Is Volvo Too Focused On Its EV Push?
by Sean McElroy
Ever since Volvo completely changed its design direction with the new XC90, which came out around 2015, I’ve been a fan of the brand. It leaned hard into its Scandinavian heritage and seemed to be having more fun developing its vehicles. It calls the design of its headlights “Thor’s Hammer” and even sows little Swedish flags into its seats. The overall style of its cars are simple, yet to me they still look premium, which is a combination that I think holds up better over time. This is all true of the 2024 Volvo V90 Cross Country, the slightly higher-riding sibling to the regular V90 station wagon, which is no longer sold in the U.S.
Even though styling has not changed much over the years, I still think it looks modern and the larger wagon creates a bit of its own presence anyway. And massive 21-inch wheels are kind of like the cherry on top of a ice cream sundae. I find the interior equally inviting. Premium/luxury car designers can get carried away with options because they typically have a bigger budget for the interior, but I think Volvo did a nice job of complimenting colors and materials that has a way of drawing you in. Interestingly, while I usually find Volvo seats quite comfy, the ones in the V90 Cross Country were a bit stiff for my liking. There’s an ample amount of adjustment, which helps and the seats will probably improve as they’re broken in, but surprising nonetheless. Designers embedded the 9-inch infotainment screen into the dash and flanked it with a 12.4-inch digital display for the driver. Other than a few buttons for the front and rear window defrosters and the volume knob, pretty much everything else is controlled through the center screen. I would prefer that more controls, like the ones for the HVAC system, were broken out from the screen. I don’t like having to go through multiple screens to get to the controls and it’s touchscreen, so you have to tap to change temp, tap to change fan speed, tap to change blower position. It can also lead to misapplication because your body bounces while you’re driving and you have to take your eyes off the road.
In the U.S. there’s only one powertrain option for the V90 Cross Country. It comes with a turbocharged and supercharged 2.0L 4-cylinder engine that’s paired with a 48-volt mild hybrid system. The setup combines for nearly 300 horsepower, which feeds through the all-wheel drive system and helps provide a 0-60 MPH time of 6.1 seconds. This is not a station wagon that makes you go “wow,” but it has more than enough power on tap from any speed. If you want surprisingly shocking speed from a Volvo you’d need to step up to one of its PHEV models. One advantage the 48-volt system provides the V90 Cross Country is a near imperceptible stop/start system. But even though you really don’t feel the engine shut off or restart, like all stop/start system there’s a slight lag between hitting the gas pedal and when the car actually starts moving on a restart. So, it’s an odd experience because you don’t perceive the engine shutting off or turning back on.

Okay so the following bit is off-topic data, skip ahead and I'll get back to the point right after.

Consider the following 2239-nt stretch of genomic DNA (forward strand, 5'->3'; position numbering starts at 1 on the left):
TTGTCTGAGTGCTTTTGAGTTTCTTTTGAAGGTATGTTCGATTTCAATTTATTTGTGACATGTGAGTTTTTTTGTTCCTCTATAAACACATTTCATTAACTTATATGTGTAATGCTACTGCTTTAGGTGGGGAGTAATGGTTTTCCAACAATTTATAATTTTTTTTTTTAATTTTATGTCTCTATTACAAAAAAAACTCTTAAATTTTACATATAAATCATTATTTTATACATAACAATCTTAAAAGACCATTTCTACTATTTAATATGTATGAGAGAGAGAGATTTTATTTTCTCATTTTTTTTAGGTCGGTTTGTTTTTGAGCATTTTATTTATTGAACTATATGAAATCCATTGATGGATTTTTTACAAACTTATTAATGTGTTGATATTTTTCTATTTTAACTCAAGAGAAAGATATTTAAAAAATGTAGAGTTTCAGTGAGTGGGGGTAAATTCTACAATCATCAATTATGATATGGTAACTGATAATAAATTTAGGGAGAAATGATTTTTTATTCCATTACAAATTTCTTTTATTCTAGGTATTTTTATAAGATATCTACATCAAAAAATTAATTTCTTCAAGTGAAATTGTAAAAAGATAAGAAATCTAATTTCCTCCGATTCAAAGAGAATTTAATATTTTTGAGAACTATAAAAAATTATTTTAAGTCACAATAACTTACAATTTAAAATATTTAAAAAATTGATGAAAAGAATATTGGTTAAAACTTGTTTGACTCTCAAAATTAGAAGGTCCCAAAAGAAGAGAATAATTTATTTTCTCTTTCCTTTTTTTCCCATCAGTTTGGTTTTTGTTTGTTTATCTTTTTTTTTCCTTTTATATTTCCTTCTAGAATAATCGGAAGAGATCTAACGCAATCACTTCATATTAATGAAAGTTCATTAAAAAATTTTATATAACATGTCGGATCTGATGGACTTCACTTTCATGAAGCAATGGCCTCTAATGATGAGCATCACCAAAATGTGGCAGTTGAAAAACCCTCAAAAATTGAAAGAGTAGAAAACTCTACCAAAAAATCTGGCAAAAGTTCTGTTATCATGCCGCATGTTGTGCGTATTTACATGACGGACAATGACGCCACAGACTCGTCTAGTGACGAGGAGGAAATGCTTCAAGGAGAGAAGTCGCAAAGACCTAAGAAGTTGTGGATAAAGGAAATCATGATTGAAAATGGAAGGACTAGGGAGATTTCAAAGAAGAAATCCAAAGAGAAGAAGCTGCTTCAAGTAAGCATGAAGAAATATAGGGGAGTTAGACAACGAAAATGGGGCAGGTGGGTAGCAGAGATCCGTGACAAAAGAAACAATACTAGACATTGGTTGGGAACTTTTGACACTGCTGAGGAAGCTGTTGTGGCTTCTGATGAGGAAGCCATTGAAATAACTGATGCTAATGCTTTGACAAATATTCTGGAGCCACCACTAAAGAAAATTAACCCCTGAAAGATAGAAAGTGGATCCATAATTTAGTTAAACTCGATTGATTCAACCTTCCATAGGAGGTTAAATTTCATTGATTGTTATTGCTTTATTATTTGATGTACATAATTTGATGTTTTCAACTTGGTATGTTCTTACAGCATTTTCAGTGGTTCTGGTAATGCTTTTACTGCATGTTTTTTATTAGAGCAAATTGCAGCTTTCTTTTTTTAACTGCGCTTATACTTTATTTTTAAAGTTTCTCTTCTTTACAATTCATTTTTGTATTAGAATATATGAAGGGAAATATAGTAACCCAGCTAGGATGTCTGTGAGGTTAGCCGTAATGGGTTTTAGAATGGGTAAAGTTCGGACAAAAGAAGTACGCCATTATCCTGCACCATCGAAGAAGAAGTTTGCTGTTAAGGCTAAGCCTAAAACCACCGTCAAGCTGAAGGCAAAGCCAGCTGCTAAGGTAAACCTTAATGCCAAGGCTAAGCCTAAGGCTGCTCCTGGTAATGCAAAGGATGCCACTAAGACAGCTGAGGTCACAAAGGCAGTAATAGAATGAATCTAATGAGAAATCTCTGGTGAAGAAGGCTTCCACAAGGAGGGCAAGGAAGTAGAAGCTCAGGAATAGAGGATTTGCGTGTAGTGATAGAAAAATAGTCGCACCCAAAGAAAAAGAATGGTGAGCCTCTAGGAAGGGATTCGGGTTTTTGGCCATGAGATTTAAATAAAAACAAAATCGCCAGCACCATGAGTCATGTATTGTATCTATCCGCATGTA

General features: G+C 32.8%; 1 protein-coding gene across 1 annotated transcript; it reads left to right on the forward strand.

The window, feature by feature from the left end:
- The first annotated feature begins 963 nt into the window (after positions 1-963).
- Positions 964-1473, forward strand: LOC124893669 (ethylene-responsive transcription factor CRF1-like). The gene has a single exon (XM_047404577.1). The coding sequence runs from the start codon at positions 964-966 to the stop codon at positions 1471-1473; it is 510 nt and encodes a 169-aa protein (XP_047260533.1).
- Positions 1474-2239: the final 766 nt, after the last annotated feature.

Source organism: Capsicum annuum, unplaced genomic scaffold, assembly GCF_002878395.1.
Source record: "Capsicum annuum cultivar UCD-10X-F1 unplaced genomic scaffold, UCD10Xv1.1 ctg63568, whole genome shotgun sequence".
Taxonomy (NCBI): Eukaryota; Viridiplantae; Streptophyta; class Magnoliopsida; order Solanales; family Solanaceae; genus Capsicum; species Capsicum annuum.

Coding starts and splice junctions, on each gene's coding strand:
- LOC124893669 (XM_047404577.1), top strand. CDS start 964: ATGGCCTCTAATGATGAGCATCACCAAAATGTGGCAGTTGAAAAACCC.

In terms of ride and handling, this is a good car. The steering is always crisp in normal driving situations and the car feels planted. I would prefer a little softer ride, but I think a good portion of that can be attributed to the 21-inch wheels, which aren’t going to have as forgiving as a sidewall. The real problem for Volvo is that I think it’s ICE vehicles are getting passed up by other brands. And by brands that aren’t considered as nice as Volvo.
At the same time as the V90 Cross Country, we had a Subaru Legacy Sport sedan at the office. It probably cost at least $30,000 less than the Volvo (Our V90 Cross Country tipped the pricing scale at just over $73,000) and yeah, the Subbie doesn’t look as nice or have the same quality of materials and the infotainment screen was slow, but I can tell you I’d rather drive the Subaru over the Volvo. Not only did it ride better, but it handled just as well, the seats were more comfortable and it had more character. Combined with a 260 horsepower engine, the setup was shockingly good.
And that should be a problem for Volvo. It’s doing a pretty good job of selling pure electric cars. Close to 20% of all it sales are BEVs and it has plans to go purely electric by 20230. But that means over 80% of its sales are still ICE vehicles and thus its main source of revenue. Volvo did a good job of making its ICE platforms top-notch when they first came out, but it feels like its focus is more on electric and now it’s starting to get passed up by brands that are seen as inferior. So the race will be on to make the electric transition. And if some critics are right and EV demand is much lower than expected, Volvo could find itself being left behind.